been flogged in a synagogue or dragged before governors and kings for Jesus' sake (Matthew 10:17-18). The
answer is almost certain to be no. But go on and read Matthew 10:21-22:

"And brother shall deliver up brother to death and the father the child; and the children shall rise up against their
parents, and cause them to be put to death, and ye shall be hated of all men for my name's sake..."

Look the evangelist squarely in the eye and ask, "Have you had family problems like these?" Then, still looking
very grave, ask, "Does everybody hate you because of Jesus?" The answer to both questions is almost certainly
NO. Say sadly that you are afraid this person is NOT the real article that you must learn about Jesus from the
right kind of person as described in Matthew.

                                          8. After the evangelist has made an opening spiel, just ask, "Are you morally perfect?" Christians make a big
                                          deal of saying they are "not perfect, just forgiven." Read Matthew 5:48 where Jesus says:

                                          "Be ye therefore perfect, even as your Father which is in heaven is perfect."

                                          (Even though Matthew made up things for Jesus to say when it suited him, you don't need to let on. In a red-letter
                                          edition of the Bible, Matthew 5:48 is in red, and therefore Jesus must have said it.) Then solemnly note that this is
                                          an imperative--no if's, and's, or but's at all. Bible-believers should thank you for pointing out another moral
                                          absolute. Tell the bibliolater to come back when he or she has become perfect.

                                          9. If the evangelist is a WOMAN trying to get you to join her congregation, ask if women are allowed to speak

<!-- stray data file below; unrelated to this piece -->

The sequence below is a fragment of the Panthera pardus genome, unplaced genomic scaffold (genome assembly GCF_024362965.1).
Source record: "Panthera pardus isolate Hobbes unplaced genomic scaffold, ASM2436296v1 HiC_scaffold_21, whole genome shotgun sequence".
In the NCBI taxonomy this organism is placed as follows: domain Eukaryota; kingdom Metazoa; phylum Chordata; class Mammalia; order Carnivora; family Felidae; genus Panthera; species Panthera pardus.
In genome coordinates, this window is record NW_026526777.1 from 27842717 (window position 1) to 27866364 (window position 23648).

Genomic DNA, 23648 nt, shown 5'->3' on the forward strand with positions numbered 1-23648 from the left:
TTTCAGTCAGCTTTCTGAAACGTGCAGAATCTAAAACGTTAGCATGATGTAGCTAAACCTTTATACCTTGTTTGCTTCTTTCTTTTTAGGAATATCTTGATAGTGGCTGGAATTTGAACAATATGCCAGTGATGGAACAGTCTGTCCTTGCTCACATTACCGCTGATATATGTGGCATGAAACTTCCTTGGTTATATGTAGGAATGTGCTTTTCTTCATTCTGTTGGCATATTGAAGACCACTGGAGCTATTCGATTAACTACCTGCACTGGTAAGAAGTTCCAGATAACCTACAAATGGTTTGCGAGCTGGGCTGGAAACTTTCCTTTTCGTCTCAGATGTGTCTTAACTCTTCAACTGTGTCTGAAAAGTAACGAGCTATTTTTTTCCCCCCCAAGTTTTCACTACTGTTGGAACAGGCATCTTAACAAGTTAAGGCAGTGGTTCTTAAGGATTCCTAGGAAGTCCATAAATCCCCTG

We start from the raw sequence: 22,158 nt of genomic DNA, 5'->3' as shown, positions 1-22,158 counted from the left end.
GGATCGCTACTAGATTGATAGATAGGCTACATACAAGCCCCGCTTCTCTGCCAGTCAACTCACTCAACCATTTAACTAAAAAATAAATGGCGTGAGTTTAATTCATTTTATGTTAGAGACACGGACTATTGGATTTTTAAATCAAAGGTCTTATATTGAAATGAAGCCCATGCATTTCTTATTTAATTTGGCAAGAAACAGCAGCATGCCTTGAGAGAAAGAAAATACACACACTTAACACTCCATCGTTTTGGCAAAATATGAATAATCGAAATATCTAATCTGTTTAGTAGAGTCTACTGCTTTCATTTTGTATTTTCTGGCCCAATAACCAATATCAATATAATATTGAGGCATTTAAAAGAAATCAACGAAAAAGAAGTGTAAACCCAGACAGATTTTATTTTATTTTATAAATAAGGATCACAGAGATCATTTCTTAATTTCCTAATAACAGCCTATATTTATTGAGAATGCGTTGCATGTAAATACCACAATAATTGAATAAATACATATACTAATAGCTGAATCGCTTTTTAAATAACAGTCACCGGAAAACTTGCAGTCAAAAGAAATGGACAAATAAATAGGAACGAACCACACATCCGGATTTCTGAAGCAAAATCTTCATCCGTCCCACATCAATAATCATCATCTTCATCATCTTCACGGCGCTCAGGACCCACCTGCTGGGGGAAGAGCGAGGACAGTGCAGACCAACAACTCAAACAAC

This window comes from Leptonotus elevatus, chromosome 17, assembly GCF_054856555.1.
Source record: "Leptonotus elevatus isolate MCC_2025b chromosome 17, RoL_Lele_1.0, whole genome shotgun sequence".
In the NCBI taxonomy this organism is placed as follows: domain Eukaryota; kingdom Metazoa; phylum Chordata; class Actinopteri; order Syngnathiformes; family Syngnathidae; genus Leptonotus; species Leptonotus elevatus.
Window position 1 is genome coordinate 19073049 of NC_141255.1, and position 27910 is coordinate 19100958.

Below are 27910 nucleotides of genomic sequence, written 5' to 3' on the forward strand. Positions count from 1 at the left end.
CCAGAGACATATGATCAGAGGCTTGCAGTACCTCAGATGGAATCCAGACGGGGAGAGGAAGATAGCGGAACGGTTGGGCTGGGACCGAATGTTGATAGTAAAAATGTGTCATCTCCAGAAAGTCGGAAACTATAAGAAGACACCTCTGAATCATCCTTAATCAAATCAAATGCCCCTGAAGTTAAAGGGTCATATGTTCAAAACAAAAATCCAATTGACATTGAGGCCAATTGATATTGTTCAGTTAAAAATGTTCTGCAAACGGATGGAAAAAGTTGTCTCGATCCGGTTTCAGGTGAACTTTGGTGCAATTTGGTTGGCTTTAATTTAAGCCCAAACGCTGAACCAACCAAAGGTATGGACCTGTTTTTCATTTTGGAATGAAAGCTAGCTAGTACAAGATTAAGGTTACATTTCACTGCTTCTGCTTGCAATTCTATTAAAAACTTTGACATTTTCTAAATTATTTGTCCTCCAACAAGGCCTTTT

aloud there. If the answer is yes, cite Paul's first letter to Timothy 2:11-12 (many New Testament professors
                                          don't think Paul wrote this letter, but you don't have to let on that you know this) which says:

                                          "Let the woman learn in silence with all subjection. But I suffer not a woman to teach, nor to usurp authority over
                                          the man, but to be in silence."

                                          If she still says yes, then ask why this passage is being ignored. If it can be ignored, why can't other Bible
                                          passages be ignored? Indeed, why can't the whole thing be ignored?

                                          10. Bibliolaters can be quite wily. They will want you to believe everything in the Old Testament (OT) that is
                                          agreeable to them. But if you quote something that they don't believe or practice, they will tell you that they are
                                          not under the old covenant (OT law) but are under the new covenant of the New Testament (NT) religion. Ask for
                                          the principle by which they cast off whatever they cast off in the OT and keep whatever they keep. Why do they
                                          ignore what they ignore? It helps to know that the NT generally misinterprets quotes from the OT, not taking it as
                                          the literal word of the Bible-god at all but twisting it to fit Christian propaganda.

                                          11. If a bibliolater pleads with you to do something, such as to pray for enlightenment each day, or to read the
                                          Bible, or to attend church, present a proposal of your own. Say, "Sure I will, if you'll do something for me. Go out
                                          into the woods where you won't be embarrassed by being seen or heard and call upon the wood spirits and water
                                          nymphs to give you good luck."

                                          Since this is idolatry to the evangelist, it will not be done, and you won't have to keep your part of the bargain
                                          either. Also, this person will leave.